Pro­tein ‘staves off hunger pangs’

Lesotho Times - - Health -

LON­DON — Snack­ing on pro­tein and soyrich foods in the af­ter­noon helps stave off hunger and could there­fore help in the bat­tle against obe­sity, new re­search has re­vealed.

While the ben­e­fits have been well-doc­u­mented in adults, re­searchers have shown the same can now be said of chil­dren’s di­ets.

Af­ter­noon snack­ing, par­tic­u­larly on pro­tein or soy-rich foods, re­duces hunger pangs.

It also de­lays the need to eat while re­duc­ing the like­li­hood of gorg­ing on un­healthy, fatty foods.

Dr Heather Leidy, from the Univer­sity of Mis­souri, said: “Our re­search showed that eat­ing high-pro­tein snacks in the af­ter­noon helps teenagers im­prove the qual­ity of their di­ets as well as con­trol ap­petite.

“Stan­dard meals tend to go to the way­side for kids this age — par­tic­u­larly from midafter­noon to late evening — and many of the con­ve­nient ‘grab and go’ snacks are high in fat and sugar.

“When kids eat high-pro­tein snacks in the af­ter­noon, they are less likely to eat un­healthy snacks later in the day, which is par­tic­u­larly im­por­tant for kids who want to pre­vent un­healthy weight gain.”

To test the the­ory in teenagers, the re­searchers an­a­lysed a group of male and fe­males aged 13 to 19 years old.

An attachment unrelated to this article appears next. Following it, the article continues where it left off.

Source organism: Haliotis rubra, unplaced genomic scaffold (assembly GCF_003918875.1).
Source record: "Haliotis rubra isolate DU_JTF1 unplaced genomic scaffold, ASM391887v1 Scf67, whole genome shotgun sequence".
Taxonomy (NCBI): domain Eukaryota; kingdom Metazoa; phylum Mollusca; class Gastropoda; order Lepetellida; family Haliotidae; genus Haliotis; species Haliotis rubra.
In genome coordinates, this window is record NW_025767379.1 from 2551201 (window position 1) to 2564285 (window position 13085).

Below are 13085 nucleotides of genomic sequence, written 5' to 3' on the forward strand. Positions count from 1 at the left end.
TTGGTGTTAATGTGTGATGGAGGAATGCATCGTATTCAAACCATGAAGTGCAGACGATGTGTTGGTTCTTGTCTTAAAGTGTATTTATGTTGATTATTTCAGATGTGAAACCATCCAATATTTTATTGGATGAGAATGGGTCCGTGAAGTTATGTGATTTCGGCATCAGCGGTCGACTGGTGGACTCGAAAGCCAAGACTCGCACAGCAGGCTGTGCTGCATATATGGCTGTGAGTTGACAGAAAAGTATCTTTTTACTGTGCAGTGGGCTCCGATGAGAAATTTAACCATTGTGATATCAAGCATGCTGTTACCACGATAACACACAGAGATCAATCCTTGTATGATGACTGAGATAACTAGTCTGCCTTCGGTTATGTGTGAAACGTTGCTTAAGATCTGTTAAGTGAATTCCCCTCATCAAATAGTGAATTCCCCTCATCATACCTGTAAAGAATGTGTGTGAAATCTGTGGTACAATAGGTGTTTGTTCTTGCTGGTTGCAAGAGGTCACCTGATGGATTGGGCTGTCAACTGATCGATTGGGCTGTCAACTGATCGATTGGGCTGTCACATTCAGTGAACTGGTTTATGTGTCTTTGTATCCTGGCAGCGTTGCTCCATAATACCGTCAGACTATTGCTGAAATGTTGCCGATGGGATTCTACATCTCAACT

All the vol­un­teers were classed as be­ing ei­ther nor­mal weight or over­weight.

The re­searchers as­sessed how snack­ing the af­ter­noon af­fected the teens’ ap­petite, drive to eat and food choices later in the day, and whether these were dif­fer­ent in a group of teenagers who skipped eat­ing snacks al­to­gether.

The ex­perts also mea­sured how af­ter­noon snack­ing af­fected teens’ cog­ni­tive per­for­mance and mood.

“In ad­di­tion to the ap­petite and sati­ety ben­e­fits, we found that when the teens ate the high-pro­tein snacks, they in­cor­po­rated more pro­tein through­out the day and con­sumed less di­etary fat,” Dr Leidy said.

“Thus, adding pro­tein snacks in the af­ter­noon could be a good strat­egy for in­di­vid­u­als who are try­ing to eat more pro­tein through­out the day.

“In ad­di­tion, we also found that the high­pro­tein snacks im­proved cer­tain as­pects of mood and cog­ni­tive func­tion.”

Those teenagers in the group per­mit­ted to snack were given a soy-pro­tein pud­ding in the af­ter­noon.

Dr Leidy said that although the spe­cific pud­ding is not avail­able to the public, sim­i­lar high-qual­ity pro­tein sources should elicit sim­i­lar ben­e­fits.

She said: “Health pro­fes­sion­als in­creas­ingly are rec­om­mend­ing that peo­ple eat more high-pro­tein, plant-based foods like soy, which are high qual­ity and tend to be in­ex­pen­sive and en­vi­ron­men­tally friendly.

“Our study demon­strated that the pos­i­tive ef­fects on ap­petite and sati­ety can be ex­tended to con­sum­ing soy-pro­tein prod­ucts.”

The study was pub­lished in the Jour­nal of Nutri­tion. — Daily Mail.

Peanut but­ter is burst­ing with pro­tein and can help stave off hunger.

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